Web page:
“Communicate, leverage creative ideas and collaborate”

Claudia Vergueiro Massei, Head of Executive Office and Transformation, Motion Control, Siemens AG

With so many parallel crises all over the world, it is increasingly imperative that leaders embrace new leadership tools and take action to transform today’s VUCA world into a super VUCA (vibrant, unreal, caring, amazing). Here are three change ideas that can make a difference in the future:

  • Paying more attention to how we communicate with others: Delivering your message considering the benefits of ensuring the psychological safety of individuals, enhancing confidence in the abilities of others, and fostering harmonious performance in the workplace. within the team. It’s also important to explain how each step along the way helps the team get closer to their end goal (and, if not, avoid the step altogether).
  • Leverage creative ideas: In a world of increasing demand and increasingly scarce resources, investing in frugal innovation (doing more with less) is paramount. Creativity is key to finding solutions to maximize use/minimize cost, such as circular economy and shared assets. It’s important to demystify that “innovation should lead to unique ideas” – in most cases, innovation is incremental or adaptive.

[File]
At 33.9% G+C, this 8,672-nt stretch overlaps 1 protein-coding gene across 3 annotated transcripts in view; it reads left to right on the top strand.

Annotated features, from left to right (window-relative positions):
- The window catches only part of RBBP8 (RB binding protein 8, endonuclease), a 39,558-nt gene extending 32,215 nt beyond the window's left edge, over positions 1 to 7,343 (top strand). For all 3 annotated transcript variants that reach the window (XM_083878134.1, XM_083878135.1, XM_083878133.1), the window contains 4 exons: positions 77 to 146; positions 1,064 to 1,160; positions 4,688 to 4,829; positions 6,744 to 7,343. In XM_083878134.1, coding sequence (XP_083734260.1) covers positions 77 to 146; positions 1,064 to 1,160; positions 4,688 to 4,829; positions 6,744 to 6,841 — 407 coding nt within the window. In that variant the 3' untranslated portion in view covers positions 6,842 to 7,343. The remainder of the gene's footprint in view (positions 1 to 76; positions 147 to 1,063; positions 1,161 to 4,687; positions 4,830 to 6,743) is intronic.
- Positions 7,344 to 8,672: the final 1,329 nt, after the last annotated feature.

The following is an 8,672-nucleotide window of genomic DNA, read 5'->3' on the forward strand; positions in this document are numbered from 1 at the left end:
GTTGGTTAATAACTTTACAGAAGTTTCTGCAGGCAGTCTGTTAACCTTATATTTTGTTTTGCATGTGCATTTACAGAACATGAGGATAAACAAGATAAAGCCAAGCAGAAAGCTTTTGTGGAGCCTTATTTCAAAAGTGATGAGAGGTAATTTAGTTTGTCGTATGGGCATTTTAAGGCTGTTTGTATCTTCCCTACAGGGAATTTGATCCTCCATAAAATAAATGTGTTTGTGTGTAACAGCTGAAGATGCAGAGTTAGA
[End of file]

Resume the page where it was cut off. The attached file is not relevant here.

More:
• Collaborate within ecosystems: no player can tackle the complex issues of our world alone, partnerships are therefore a response to personalize solutions or to react more quickly and save time. However, the main challenge in building ecosystems is to bring stakeholders together. This can be done by offering them reasonable and attractive value – allowing them to capture more value than they create, for example.

Melvin B. Baillie